A. (216 + 1)

B. (216 - 1)

C. (7 × 223)

D. (296 + 1)

**Counting Cubes**

Rescue vessel *Cynthia Rose* received a distress call earlier. An image of this strange spaceship *[at right]* appeared on their long-range monitor, along with the information that, when translated, explained each cube housed a single individual. The rescue vessel will have to make accommodations for each one. How many cubes are in the configuration? All rows and columns run to completion unless you

actually see them end.

**Hanging Around**

Captain Janine Lao and her crew remain trapped in the Cave of the Ancients. In order to get out, they have to attach carved idols strewn on the floor to a mobile hanging from the ceiling. The mobile must be perfectly balanced on all levels. All the idols must be used. There is a 50-weight idol already in its proper position. The remaining idols are 10, 20, 30, 40, and 60.

**An Alien Puzzle**

Here's a game that is very popular with the youngsters from Flatland. It is usually associated with holidays. The correct solution wins the first bite of the roasted waterworm.

Nine identical sheets of ternium are used to create this design. A full-size sheet is shown as “I.” Sheets may be laid on top of each other. If sheet “D” were laid down first, and sheet “F” laid down seventh, in what order would sheet “G” be placed?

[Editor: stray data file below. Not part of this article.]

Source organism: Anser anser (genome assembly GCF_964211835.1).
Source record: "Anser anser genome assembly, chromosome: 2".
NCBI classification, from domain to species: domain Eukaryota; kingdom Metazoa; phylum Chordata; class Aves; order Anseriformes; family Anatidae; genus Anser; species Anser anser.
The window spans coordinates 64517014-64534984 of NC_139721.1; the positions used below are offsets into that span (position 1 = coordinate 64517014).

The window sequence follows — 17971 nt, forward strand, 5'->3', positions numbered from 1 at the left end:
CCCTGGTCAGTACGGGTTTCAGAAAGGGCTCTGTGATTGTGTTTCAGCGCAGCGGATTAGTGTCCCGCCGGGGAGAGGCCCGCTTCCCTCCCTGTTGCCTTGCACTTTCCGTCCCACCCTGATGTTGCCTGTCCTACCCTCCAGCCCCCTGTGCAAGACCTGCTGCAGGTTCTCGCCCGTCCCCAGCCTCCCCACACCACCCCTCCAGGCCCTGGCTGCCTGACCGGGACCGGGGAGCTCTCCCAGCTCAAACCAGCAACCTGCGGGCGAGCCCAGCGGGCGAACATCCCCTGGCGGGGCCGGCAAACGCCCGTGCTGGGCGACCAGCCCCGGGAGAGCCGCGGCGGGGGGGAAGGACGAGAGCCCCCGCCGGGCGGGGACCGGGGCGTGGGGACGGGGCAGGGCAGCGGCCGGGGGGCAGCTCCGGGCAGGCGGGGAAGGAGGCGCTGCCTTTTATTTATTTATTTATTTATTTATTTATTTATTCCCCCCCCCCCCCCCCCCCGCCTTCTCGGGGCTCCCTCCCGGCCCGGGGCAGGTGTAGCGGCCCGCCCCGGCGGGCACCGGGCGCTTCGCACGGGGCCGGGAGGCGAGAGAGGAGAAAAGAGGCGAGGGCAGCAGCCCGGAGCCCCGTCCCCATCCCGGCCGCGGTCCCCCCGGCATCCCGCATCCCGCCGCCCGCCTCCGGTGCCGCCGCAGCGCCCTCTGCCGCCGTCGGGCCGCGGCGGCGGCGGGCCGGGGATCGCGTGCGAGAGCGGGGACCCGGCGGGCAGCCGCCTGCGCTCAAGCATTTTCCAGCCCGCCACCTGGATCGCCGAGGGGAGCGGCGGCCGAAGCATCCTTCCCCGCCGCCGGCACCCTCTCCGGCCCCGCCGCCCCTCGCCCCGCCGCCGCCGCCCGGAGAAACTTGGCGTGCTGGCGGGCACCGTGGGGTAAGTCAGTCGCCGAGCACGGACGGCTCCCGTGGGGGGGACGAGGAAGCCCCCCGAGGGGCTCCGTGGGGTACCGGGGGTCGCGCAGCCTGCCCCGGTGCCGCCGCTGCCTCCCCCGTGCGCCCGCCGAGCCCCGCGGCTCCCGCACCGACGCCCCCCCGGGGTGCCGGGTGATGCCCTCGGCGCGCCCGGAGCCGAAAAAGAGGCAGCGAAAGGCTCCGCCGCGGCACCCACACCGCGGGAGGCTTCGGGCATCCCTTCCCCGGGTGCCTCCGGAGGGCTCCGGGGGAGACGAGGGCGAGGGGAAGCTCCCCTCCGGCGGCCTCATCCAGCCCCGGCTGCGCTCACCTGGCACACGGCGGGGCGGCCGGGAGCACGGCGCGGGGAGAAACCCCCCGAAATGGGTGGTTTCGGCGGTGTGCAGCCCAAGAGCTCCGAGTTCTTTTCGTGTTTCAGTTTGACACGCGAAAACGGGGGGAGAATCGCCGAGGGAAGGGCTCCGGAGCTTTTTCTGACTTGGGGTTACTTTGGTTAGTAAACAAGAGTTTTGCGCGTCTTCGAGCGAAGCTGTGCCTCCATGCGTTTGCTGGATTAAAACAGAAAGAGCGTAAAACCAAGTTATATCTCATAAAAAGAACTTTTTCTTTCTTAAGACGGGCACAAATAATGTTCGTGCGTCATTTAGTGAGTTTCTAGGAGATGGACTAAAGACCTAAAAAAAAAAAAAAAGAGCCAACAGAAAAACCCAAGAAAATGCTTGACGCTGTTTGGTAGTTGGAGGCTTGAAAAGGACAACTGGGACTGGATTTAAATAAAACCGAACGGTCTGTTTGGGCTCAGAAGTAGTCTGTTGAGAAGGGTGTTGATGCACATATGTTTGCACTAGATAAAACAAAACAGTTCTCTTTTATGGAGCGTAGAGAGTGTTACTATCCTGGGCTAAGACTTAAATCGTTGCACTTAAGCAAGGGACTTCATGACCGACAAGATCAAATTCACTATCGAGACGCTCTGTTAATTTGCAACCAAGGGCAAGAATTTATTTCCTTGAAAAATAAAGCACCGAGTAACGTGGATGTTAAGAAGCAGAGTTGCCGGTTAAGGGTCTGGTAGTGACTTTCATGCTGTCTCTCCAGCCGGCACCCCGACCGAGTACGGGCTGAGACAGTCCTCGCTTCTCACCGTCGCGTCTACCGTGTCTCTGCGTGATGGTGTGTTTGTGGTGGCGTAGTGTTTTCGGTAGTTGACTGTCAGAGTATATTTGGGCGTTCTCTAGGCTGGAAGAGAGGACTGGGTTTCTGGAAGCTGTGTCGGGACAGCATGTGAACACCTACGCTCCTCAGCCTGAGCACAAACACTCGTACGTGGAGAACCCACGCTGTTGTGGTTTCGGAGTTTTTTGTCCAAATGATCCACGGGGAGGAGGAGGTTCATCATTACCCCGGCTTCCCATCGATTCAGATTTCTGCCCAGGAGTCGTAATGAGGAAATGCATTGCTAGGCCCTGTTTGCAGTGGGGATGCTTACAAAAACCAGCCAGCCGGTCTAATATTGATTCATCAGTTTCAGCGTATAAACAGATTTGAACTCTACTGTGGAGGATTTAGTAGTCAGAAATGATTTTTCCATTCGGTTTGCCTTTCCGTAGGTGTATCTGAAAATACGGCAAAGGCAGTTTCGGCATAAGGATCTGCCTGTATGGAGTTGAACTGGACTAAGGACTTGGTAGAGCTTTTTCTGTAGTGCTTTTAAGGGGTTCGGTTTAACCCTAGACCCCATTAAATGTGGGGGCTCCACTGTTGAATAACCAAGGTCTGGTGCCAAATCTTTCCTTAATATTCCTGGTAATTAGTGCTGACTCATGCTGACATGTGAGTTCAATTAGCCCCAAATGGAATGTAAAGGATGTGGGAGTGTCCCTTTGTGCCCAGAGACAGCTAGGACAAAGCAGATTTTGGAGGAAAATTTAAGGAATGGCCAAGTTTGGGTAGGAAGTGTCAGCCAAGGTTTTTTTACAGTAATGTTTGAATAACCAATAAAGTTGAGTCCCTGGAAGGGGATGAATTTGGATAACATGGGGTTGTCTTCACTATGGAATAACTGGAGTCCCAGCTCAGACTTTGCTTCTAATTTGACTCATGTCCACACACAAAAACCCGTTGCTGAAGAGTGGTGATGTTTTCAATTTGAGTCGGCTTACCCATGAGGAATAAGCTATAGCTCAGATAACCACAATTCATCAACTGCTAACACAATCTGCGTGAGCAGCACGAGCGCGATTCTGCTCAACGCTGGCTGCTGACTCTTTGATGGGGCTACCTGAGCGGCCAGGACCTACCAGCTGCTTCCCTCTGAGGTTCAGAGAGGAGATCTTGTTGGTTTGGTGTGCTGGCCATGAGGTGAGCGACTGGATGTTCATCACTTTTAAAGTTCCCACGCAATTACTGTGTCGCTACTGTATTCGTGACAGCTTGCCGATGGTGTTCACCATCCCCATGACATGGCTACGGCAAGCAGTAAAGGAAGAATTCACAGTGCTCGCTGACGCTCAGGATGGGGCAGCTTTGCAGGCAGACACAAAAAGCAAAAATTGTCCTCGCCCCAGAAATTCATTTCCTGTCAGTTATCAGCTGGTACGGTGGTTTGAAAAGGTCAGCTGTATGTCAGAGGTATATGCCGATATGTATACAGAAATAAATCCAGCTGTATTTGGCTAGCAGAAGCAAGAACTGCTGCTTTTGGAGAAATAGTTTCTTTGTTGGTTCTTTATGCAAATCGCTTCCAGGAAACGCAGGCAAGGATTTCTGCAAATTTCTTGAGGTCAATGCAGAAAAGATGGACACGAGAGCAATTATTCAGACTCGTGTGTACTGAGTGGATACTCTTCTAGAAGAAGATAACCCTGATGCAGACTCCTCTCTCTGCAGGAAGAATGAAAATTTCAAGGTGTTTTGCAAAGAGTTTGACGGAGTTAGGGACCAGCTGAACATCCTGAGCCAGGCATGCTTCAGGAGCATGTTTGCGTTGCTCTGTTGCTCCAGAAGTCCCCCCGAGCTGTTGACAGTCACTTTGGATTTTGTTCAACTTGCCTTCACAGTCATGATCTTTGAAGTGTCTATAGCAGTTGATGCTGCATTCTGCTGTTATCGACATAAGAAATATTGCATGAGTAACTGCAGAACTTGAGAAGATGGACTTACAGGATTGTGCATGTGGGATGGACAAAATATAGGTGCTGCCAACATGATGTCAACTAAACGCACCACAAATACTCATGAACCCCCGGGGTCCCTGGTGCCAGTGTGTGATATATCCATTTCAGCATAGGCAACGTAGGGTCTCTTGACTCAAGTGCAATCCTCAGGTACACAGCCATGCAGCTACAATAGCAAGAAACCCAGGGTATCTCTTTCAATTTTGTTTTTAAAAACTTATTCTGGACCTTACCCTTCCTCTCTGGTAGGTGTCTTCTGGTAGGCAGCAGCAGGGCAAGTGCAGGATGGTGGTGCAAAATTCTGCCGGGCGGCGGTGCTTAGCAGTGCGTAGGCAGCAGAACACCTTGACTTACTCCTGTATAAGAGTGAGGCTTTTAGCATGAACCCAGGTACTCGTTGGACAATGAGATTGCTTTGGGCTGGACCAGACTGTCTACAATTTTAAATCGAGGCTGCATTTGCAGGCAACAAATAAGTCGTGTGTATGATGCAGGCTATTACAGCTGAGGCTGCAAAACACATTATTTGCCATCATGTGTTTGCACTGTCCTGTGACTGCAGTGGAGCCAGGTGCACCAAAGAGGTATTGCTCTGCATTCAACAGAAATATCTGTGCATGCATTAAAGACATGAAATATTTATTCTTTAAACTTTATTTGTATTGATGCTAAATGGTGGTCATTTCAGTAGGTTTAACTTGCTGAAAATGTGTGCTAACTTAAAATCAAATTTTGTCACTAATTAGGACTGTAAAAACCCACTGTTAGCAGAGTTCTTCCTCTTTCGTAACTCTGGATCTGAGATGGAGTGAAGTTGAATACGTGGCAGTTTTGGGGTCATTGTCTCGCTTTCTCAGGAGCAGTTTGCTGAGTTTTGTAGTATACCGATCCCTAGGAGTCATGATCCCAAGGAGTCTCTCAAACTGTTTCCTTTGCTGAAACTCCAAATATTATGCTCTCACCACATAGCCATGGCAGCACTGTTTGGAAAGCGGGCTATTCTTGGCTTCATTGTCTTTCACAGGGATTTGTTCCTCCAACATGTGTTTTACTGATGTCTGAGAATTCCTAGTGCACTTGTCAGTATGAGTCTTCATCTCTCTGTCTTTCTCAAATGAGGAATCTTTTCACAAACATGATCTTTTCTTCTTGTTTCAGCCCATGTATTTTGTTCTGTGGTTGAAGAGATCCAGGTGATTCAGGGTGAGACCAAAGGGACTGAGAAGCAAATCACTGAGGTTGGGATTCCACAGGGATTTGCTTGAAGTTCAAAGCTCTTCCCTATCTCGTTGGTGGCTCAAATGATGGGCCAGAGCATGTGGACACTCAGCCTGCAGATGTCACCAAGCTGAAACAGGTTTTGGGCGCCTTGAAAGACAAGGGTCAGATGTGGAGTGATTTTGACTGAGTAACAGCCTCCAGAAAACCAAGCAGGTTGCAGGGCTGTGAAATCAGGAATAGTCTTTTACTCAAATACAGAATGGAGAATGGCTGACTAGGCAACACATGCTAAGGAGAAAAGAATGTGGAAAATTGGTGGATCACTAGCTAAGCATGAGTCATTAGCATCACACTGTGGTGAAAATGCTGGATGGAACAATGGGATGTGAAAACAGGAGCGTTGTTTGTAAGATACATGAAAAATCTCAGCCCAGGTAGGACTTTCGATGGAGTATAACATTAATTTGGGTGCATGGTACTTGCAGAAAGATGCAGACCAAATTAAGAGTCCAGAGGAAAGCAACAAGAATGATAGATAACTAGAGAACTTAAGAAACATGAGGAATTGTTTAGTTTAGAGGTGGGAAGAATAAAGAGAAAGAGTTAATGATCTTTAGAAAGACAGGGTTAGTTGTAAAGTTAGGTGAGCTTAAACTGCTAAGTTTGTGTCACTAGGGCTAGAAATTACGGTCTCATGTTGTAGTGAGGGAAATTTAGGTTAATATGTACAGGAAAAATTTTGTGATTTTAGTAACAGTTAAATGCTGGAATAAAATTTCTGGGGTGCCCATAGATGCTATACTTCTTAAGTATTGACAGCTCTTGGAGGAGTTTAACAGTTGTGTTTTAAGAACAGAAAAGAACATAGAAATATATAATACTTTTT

**Commuter Calc**

Molly drives her hovercar 42 kilometers to the robot factory. Due to construction, she can average only ten kph on the first 21 kilometers of the trip. How fast must Molly go on the second half of the trip to average 19 kph for the entire trip?

**Shell Game**

Remember the strange compartmentalized vessel from the “Counting Cubes” puzzle? The rescue vessel *Cynthia Rose* encountered another one, which has been broken into five parts and is drifting in space. The passengers and crew are located in one of the parts. The other parts are empty and can be ignored. Four of the parts are oriented the same. Only one of the parts is different in the way it is oriented in space, and that is the one with the passengers. Which part should the *Cynthia Rose* dock with?

**Ecology on Mars**

How many spitweeds and Martian bees are there if both the following statements are true?

1. If each Martian bee lands on a spitweed, one bee doesn't get a spitweed.

2. If two Martian bees share each spitweed, there are two spitweeds left alone.

**Battle Stations**

A photon torpedo gunner can hit the FTL drive compartment of the enemy vessel one out of three times. If the gunner shoots four shots in succession, what is the probability of successfully hitting the target at least once?

*Terry Stickels is the author of numerous puzzle books, calendars, card decks and posters featuring critical thinking skills. Stickels is a lifelong member of Mensa, One In A Thousand Society, the International High IQ Society, and the Epimetheus Society.*